27 per cent of employees plan to lie about illnesses to get the day off work this Friday, a survey reveals
“Sorry, won’t make it in today – must be something I ate.” It’s a common excuse phoned-in to workplaces across the UK, typically as the summer weather delivers scorching temperatures. However, some of the workforce seems to have an ulterior motive to have a sun day at their employer’s expense.
More than 2000 employees were asked over the bank holiday weekend if they would consider telling a few “white lies” to avoid a day at work this week. Of those questioned, 27 per cent said they would tell a lie to try and get an extra day off work this week – with Friday 1 June being the most likely day.
Jane Smith from Desk.co.uk, who conducted the survey, said, “When it’s hot, kids are off and it’s a short week people are more likely to lie to avoid a day in the hot office. Some people will attempt to work from home, but some simply won’t turn in at all and make up a lie.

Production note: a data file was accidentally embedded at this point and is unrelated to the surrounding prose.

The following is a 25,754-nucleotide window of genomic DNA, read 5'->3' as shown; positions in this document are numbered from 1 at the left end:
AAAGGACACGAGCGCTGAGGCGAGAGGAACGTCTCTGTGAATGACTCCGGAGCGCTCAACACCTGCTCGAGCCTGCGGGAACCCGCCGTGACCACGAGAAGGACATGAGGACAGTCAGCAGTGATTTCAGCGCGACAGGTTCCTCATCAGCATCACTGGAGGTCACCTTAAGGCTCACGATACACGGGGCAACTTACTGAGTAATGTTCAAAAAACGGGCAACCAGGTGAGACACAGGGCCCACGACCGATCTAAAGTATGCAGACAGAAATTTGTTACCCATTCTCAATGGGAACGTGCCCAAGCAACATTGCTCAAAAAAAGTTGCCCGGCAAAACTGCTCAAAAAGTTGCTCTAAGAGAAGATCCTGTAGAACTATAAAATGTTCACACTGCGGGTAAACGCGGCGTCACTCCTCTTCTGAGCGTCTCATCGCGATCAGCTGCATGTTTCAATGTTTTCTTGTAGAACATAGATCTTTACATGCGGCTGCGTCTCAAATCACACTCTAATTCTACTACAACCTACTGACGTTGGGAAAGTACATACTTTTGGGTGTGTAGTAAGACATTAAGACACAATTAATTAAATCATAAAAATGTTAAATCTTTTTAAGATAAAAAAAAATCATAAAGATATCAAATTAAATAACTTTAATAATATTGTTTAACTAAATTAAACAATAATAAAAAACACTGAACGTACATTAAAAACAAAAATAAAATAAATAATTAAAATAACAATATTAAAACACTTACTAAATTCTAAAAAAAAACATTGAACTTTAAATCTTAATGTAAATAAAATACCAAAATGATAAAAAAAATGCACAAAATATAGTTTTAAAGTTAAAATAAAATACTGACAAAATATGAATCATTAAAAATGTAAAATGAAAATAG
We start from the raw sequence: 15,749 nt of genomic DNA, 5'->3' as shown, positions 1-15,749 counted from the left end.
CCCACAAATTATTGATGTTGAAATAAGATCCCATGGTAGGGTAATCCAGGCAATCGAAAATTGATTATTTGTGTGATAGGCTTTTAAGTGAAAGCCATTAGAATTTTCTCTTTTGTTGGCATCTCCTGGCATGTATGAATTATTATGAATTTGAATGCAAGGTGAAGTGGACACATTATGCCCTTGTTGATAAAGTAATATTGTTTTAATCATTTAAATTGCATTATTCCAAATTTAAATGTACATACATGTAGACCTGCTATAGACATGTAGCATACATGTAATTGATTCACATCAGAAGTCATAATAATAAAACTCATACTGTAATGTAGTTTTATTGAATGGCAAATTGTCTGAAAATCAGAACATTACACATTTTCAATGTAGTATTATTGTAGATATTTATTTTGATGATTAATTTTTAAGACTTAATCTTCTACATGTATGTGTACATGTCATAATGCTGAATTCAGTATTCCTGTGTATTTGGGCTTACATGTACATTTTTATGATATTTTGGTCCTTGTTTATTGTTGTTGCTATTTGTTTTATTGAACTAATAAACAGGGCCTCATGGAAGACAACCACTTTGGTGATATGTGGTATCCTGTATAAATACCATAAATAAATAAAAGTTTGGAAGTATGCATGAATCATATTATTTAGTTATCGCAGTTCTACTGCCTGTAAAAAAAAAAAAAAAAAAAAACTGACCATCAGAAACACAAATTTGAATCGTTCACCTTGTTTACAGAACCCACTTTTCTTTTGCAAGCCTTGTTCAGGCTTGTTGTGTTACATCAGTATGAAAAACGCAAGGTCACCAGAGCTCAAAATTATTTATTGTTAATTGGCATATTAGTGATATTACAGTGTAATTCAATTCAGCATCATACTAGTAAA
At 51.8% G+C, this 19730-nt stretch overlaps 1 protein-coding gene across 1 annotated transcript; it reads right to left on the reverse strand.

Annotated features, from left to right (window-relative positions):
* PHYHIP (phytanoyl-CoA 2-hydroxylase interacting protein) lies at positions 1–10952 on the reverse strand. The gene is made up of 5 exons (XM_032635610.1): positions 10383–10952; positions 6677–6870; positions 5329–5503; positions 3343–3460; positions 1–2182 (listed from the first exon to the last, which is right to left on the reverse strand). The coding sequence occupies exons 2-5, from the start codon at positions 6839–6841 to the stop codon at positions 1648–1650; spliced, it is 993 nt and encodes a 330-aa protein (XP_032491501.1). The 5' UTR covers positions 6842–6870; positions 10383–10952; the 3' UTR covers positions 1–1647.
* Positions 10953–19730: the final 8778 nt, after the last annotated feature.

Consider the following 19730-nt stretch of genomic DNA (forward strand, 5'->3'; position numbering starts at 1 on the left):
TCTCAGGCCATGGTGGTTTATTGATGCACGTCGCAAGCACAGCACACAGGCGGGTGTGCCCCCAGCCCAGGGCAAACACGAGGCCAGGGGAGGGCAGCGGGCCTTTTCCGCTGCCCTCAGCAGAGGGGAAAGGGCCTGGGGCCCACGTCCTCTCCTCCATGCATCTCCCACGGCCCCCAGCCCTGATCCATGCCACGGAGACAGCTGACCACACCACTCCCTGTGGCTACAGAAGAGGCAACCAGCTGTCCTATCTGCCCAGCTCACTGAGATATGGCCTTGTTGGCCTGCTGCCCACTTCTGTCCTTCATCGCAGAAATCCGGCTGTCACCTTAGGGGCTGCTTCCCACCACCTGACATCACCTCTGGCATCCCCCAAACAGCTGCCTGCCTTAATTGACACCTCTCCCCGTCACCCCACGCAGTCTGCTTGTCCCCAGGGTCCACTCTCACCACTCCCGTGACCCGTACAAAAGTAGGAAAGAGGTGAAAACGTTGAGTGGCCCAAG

“The challenge is for employers to decide what is right and wrong – yes, they want their staff in work, but they don’t want an office full of sick people. In the new world of working from home, many are seeing this as the best option – but we all know what it’s like trying to work from home – especially when it’s hot.”
Most likely fake sick days this year according to the survey:
- Friday 1 June – 27 per cent
- Tuesday 29 May – 11 per cent
- Wednesday 30 May – 9 per cent
- Thursday 31 May – 8 per cent
“It’ll be raining all summer won’t it, so I want to make the most of it. It’s so hot in work, so yes I have told a porky in the past and had the day off.” Robert, Birmingham
“I always find it hard to organise the kids, if I get stuck what I can do apart from use up my sick days – as long as I don’t go over, it’ll be fine.” Jo, Leeds
PeterboroughBusiness.co.uk has some advice for employers who discover their staff taking fake sick days: sack ’em.